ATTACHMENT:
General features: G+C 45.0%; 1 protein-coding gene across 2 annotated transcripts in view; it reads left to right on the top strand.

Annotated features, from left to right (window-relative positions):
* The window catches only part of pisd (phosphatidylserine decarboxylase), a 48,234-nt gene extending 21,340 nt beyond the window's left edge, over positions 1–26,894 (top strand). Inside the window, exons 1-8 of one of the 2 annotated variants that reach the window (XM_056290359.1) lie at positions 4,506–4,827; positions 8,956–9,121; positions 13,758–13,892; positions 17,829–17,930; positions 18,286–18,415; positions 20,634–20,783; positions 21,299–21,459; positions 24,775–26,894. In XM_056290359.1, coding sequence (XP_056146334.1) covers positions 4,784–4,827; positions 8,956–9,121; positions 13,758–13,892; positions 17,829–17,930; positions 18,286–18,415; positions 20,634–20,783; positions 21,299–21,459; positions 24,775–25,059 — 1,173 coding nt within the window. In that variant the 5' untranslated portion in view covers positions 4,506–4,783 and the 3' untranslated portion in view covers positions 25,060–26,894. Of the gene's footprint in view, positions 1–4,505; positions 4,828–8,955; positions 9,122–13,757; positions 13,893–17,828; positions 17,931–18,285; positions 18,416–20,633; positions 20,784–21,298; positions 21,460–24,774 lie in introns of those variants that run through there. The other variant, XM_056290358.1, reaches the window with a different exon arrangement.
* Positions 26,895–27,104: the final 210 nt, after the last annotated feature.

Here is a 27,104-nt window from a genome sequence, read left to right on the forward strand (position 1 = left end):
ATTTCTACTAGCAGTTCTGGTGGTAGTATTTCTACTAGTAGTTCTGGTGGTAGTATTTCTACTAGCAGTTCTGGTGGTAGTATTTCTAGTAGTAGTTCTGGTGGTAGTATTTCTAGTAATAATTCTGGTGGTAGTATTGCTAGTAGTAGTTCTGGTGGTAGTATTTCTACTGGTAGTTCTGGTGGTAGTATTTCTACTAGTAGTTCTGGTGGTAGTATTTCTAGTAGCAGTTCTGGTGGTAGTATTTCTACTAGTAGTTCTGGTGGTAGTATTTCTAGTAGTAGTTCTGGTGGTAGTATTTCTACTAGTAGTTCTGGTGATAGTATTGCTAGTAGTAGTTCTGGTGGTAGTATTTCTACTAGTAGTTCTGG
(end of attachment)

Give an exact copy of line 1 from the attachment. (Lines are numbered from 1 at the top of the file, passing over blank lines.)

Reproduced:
General features: G+C 45.0%; 1 protein-coding gene across 2 annotated transcripts in view; it reads left to right on the top strand.